While there is no guarantee that a licensed contractor’s work will be any better than that of an unlicensed contractor, their work will at least be protected by liability insurance and legally enforceable contracts called bonds.

A bond will protect the homeowner should there be any damages caused to your home during the remodel, Contractor license bonds will state that your contractor will work within certain regulations and protect you against the risk of financial loss.

The bond and the licensed contractor’s liability insurance both exist to cover you in the instance that the work done is unsatisfactory. You can have language that requires the contractor to fix any mistakes in construction, or at the very least get financially reimbursed so you don’t have to pay someone else to come and handle repairs.

However, an unlicensed contractor is bound by no such agreement. If their work is unsatisfactory, they are bound by nothing to fix their mistakes, and you may have to pay someone else to come and make the necessary repairs. These repairs may be more expensive than hiring the licensed contractor in the first place.

Using Unlicensed Contractors Could Hurt Your Property Value

You read that correctly — using an unlicensed contractor can actually hurt your home’s property value. How?

Well, remember how the unlicensed contractor has to cut corners in order to complete your project? This includes acquiring the proper building permit for the job.

Certain home renovation projects require a building permit from the city, county, or state. Licensed contractors will always attain them, however, unlicensed contractors cannot, and so they skip this step and do not apply for them. Since the proper permits were not acquired, it can impact your overall property value.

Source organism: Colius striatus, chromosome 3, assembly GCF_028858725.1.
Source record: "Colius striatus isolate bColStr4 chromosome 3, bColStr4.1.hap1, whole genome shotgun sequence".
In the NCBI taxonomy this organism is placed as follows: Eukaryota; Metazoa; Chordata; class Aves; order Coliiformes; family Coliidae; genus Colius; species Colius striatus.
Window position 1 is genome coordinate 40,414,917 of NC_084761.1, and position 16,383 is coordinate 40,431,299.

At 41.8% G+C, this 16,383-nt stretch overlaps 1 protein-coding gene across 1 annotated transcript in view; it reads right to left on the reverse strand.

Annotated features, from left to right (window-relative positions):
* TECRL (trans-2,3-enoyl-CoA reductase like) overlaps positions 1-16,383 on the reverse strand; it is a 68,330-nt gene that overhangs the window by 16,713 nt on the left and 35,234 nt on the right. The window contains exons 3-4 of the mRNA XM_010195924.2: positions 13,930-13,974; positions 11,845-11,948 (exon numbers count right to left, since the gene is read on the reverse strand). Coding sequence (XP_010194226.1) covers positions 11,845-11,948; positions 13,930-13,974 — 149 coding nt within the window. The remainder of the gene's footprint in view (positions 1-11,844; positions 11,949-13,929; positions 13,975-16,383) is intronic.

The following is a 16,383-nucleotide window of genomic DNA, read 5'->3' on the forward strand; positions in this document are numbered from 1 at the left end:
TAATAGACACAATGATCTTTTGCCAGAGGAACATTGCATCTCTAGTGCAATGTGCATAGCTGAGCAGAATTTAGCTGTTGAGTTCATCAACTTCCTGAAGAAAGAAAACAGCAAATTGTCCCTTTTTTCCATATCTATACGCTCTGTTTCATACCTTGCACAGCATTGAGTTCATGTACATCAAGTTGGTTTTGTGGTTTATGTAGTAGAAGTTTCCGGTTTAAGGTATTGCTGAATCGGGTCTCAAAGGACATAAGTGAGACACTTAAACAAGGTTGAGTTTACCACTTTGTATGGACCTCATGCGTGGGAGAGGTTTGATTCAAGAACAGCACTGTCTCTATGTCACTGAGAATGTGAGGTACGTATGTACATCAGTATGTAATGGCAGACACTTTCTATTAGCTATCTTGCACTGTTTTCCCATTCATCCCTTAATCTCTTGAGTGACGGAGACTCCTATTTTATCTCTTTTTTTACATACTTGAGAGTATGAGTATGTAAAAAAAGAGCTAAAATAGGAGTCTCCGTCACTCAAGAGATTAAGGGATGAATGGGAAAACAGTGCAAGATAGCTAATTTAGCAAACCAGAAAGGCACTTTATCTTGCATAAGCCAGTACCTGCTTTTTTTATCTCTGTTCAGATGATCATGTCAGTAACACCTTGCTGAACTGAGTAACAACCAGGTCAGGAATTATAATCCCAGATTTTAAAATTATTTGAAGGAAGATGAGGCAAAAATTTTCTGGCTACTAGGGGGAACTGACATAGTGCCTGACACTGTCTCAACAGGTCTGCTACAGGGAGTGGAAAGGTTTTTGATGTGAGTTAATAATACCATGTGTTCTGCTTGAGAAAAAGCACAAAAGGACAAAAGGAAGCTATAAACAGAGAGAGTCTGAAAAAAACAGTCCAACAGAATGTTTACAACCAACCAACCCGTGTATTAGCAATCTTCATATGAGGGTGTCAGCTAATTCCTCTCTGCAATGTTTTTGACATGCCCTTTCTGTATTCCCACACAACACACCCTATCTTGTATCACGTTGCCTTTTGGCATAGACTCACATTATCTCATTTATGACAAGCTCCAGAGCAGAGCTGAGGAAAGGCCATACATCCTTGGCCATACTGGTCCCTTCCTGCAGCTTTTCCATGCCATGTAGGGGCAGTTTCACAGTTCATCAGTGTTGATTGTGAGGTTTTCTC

This can become an issue when you decide to sell your home, as you will be required to disclose certain information to your buyers. Failing to disclose this information could actually come back on you and become your liability later on, so making sure you have the right permits, and that work is done up to code, will be of vital importance for any home improvement project.

You Could Even Be Held Liable for Damage to Third Parties

Not only do you need to worry about the safety of your unlicensed contractors and subcontractors, but also that of a third party. This can be a neighbor or anyone who happens to pass by your work site. Should they sustain an injury due to a sloppy work site or falling debris, this is another area for which you could be held liable.

Your unlicensed contractor’s negligence is your responsibility as well, and as their employer, you are responsible for their actions during their tenure as your employee(s). If you don’t see yourself cleaning up your contractor’s worksite so you won’t get sued by a neighbor after their child steps on a nail, you may want to protect yourself and hire a licensed contractor.  

Conclusion – Hire a Licensed Contractor

To avoid being held liable for the hefty costs of medical bills and lost wages as a result of an injury sustained working on your home renovation, avoid hiring an unlicensed contractor. They’ll surely tell you that the risk of something going wrong is very low, but should something bad happen or if they do shoddy work, paying for these damages will be well beyond the potential savings of hiring them in the first place.

Always hire a licensed contractor who has workers compensation and liability insurance. The licensed contractor will acquire any necessary permits and will always make sure that their work is up to code. This is the best way to ensure that your project is done correctly and that you will not be held responsible should anything go wrong.